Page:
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What is a wavefront? sine or cosine graph?

  1. Aug 8, 2007 #1
    What is a wavefront? Huygen's principle says that every point on a wavefront acts as a source of wave with the same speed. Now I am not asking you what that means, but i don't understand what a wavefront is. Is that like a circle? But wave is usually like a sine or cosine graph, so what's the relations between them. thanks.
     
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  3. Aug 8, 2007 #2

    mgb_phys

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    Think of each individual wave as looking like a sin curve.
    A wavefront is a set of waves side by side.
    Consider a boat going up and down in a harbour it makes individual waves that all travel out at the same speed, the wavefront is the perimeter of this expanding 'front' of waves.
    Huygens principle says that when you are considering how any of the waves on the wavefront interact with anything else you don;t have to wory about how they were created or got there - you can think of the source of each wave beign on the wavefront.
     
  4. Aug 8, 2007 #3

    learningphysics

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    Yes, if you drop a pebble in a pond... you get waves diverging out from the place where you drop the pebble... in all directions... or you can think of it as one 3-dimensional wave. If you connect the points that have the same phase, you'll get a circle in this case... that circle is a wavefront... In other cases the wavefront won't be a circle... sometimes it will be a sphere... for example light propagating from a point source... It's basically the surface you get when you connect points of the same phase...
     
  5. Aug 9, 2007 #4
    What do you mean by expanding 'front' of waves? What does 'front' mean here? If I imagine that individual wave is like a sine curve, then they sort of connect together side by side and form a circle? That's the wavefront?
     
  6. Aug 9, 2007 #5

    mgb_phys

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    Yes exactly, although it's only a circle for waves coming from a point.
     
  7. Aug 9, 2007 #6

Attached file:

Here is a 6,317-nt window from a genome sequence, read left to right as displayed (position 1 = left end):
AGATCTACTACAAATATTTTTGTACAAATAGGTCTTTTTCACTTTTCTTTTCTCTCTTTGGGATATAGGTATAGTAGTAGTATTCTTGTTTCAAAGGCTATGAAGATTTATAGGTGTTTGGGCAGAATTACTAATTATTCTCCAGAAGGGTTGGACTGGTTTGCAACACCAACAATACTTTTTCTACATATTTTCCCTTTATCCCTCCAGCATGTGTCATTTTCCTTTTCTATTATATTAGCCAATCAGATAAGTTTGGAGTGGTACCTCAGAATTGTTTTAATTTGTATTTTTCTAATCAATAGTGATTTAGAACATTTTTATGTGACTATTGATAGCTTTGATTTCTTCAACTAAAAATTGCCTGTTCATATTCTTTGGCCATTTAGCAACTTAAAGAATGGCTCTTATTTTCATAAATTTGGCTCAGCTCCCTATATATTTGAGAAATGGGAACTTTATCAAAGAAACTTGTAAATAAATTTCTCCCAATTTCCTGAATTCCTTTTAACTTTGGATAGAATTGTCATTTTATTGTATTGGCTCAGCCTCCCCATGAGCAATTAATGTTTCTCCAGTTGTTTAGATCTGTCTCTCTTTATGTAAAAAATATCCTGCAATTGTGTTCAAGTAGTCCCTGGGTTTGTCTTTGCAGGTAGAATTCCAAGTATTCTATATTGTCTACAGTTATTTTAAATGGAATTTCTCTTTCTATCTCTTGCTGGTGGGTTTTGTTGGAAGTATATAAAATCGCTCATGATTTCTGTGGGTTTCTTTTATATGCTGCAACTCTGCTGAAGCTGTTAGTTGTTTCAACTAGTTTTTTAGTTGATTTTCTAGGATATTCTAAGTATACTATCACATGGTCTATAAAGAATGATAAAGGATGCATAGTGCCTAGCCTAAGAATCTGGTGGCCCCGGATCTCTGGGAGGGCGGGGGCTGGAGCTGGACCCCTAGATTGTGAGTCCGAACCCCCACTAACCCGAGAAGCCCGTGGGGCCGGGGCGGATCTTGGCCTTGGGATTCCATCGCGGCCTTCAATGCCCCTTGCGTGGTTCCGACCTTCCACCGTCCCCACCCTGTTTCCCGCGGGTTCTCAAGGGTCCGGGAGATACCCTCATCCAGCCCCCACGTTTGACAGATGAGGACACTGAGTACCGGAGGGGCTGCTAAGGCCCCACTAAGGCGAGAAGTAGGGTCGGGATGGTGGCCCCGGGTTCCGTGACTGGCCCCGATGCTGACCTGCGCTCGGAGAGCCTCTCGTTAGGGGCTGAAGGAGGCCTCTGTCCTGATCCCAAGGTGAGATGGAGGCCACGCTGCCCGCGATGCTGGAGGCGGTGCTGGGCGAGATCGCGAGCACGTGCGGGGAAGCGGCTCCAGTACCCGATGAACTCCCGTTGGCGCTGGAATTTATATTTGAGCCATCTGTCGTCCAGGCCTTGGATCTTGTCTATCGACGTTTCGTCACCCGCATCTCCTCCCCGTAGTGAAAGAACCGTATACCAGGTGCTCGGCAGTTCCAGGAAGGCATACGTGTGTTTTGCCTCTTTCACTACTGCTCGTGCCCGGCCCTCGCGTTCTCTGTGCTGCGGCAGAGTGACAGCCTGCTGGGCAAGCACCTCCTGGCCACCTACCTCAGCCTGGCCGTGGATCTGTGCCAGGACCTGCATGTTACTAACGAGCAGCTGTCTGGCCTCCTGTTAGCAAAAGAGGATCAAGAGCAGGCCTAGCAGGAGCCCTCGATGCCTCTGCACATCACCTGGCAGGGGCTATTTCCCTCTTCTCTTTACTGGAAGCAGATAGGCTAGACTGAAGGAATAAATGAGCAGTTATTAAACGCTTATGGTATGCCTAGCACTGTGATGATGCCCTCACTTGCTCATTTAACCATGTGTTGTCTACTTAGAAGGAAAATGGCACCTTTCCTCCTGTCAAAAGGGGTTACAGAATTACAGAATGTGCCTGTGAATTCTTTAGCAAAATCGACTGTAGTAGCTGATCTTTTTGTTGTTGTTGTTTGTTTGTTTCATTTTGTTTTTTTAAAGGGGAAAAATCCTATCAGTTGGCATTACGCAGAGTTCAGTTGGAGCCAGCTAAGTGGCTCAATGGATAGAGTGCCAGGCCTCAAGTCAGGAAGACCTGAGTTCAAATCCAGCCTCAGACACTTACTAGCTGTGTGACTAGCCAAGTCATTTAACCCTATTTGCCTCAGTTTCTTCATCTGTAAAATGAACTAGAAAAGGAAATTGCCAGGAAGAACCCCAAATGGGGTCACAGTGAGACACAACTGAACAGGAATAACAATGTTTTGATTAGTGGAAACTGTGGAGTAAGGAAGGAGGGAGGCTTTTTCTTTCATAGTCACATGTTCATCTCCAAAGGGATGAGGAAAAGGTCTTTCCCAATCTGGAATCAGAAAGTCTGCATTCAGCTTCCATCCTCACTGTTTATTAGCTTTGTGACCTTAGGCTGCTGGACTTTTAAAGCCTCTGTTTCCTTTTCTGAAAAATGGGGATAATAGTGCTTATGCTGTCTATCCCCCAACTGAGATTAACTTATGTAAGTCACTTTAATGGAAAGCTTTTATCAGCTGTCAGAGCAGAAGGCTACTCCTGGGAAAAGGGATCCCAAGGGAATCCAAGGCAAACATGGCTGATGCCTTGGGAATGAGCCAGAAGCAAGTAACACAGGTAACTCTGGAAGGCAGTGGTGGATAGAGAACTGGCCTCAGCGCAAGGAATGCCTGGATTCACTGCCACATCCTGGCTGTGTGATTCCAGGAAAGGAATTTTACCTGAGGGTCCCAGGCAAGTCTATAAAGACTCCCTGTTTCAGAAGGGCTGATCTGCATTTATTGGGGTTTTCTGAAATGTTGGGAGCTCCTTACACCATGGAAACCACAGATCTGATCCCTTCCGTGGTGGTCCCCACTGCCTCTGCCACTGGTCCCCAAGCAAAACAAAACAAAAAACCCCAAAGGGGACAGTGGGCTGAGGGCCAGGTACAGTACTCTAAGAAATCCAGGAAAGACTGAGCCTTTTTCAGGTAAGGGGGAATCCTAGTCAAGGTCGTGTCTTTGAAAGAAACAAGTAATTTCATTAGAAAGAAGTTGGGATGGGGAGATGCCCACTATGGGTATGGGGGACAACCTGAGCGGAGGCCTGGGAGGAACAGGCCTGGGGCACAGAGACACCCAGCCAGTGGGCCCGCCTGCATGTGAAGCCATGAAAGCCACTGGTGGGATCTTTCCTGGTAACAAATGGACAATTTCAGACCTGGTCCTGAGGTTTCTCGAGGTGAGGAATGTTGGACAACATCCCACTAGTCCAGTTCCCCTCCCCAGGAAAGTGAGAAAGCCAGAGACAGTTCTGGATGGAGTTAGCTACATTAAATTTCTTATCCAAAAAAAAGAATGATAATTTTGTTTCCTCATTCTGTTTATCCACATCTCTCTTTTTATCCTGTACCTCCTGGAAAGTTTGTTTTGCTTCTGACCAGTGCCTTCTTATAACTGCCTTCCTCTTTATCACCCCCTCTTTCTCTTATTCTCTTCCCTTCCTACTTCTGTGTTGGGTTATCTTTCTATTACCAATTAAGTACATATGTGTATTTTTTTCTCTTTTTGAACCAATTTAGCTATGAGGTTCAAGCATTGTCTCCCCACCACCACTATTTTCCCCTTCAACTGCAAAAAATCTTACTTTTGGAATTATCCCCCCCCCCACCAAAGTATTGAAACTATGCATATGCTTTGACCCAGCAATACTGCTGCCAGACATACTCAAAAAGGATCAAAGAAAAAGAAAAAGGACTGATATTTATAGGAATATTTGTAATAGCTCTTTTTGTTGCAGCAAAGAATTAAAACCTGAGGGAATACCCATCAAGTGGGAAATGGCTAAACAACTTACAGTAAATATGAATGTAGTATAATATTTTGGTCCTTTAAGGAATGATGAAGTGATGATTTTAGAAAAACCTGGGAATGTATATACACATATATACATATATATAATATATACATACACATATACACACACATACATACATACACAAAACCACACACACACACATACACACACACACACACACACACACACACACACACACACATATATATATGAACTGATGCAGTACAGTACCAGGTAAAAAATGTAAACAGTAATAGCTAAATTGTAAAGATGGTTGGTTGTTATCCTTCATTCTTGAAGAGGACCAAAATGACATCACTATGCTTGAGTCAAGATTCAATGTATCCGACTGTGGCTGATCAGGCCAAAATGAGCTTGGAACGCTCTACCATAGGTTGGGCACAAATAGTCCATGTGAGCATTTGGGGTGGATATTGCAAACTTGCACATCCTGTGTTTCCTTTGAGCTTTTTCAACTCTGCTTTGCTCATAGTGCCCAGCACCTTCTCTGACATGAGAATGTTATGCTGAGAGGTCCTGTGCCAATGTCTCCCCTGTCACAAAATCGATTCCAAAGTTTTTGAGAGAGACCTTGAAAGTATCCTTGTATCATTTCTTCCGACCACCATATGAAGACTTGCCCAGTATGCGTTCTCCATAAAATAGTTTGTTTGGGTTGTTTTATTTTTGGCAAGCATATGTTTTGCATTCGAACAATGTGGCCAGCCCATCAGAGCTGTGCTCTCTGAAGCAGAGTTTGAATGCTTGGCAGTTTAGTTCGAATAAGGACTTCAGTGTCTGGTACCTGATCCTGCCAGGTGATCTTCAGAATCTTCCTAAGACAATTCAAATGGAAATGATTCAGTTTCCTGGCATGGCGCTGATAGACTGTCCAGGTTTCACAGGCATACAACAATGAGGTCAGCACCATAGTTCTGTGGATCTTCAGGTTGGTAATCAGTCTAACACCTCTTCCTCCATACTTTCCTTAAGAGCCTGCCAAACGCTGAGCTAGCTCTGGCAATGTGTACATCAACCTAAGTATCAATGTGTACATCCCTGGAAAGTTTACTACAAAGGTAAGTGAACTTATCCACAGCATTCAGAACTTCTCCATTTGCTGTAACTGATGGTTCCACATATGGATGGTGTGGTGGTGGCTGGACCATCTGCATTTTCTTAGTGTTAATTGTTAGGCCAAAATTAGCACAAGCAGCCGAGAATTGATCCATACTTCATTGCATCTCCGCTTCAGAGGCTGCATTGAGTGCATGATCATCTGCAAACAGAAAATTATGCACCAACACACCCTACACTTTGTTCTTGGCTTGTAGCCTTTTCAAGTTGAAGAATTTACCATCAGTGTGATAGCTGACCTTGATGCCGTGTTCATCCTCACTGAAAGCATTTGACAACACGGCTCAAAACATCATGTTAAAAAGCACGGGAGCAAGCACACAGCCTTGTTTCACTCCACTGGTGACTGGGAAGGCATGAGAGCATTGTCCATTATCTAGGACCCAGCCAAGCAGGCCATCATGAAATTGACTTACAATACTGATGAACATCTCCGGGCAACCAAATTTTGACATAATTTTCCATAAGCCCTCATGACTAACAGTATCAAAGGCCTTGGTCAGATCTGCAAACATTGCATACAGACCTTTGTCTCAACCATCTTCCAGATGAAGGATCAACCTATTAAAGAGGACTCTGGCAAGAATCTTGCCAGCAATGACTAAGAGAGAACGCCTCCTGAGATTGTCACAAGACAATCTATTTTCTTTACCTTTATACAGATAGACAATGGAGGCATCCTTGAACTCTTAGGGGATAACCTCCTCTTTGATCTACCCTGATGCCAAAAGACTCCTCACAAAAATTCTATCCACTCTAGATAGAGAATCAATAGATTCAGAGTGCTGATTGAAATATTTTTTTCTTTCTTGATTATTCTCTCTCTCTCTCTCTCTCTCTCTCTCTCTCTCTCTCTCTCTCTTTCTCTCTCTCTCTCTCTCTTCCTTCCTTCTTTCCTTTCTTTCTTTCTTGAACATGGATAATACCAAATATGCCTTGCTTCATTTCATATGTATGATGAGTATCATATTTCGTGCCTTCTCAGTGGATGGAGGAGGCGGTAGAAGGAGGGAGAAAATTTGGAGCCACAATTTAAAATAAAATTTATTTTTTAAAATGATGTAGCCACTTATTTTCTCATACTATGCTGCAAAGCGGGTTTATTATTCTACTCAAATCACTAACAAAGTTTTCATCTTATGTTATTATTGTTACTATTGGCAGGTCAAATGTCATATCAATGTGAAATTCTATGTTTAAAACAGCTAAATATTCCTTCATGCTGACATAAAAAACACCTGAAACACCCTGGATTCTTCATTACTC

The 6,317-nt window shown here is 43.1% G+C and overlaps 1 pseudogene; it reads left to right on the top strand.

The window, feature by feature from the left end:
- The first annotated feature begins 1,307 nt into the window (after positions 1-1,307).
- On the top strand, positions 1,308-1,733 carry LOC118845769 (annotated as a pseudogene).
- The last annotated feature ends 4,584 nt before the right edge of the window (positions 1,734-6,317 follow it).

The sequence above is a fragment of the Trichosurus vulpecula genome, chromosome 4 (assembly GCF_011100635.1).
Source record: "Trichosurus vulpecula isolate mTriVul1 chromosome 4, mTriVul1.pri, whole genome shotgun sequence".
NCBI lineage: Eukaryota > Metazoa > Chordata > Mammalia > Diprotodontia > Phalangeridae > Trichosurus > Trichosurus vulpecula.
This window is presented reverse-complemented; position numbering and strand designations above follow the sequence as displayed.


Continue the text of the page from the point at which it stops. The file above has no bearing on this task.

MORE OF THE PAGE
Do you know what a spherical wave is? Because in my book, when it talks about wavefront, it then also talks about spherical wave. So i dont know if they have any relations.
     
  8. Aug 9, 2007 #7
    they are the one that are produced in water when you drop a stone in the water.

    they have wavefronts but those wavefronts are circular.
     
  9. Aug 10, 2007 #8

    lightgrav

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    the FRONT of a wave is the place
    where the material is (first) disturbed
    away from its equilibrium situation.
    The disturbance ALWAYS propagates
    perpendicular to the wave front.

    *circular* wave fronts are 1-dimensional arcs
    that move outward and cover a 2-d surface
    . . . like water wave ripples.

    *spherical* wave fronts are 2-d shells
    in a 3-d volume ... sound from a hand-clap, for example.
     
  10. Aug 11, 2007 #9
    but are waves supposed to look like a sine or cosine curve, which is not like circular wave produced by dropping stone in water? Since when I interpret "spherical wave" literally, I imagine its shape is llike circular. Or you mean only wavefronts are circular not the wave itself? I get confused with how wave and wavefronts should look like.
     
  11. Aug 11, 2007 #10
    What do you mean by 1-dimensional? a line? wavefront is a part of wave?
     
  12. Aug 11, 2007 #11
    A ray (As those things can't move back and forth )..they just move in one direction.
     
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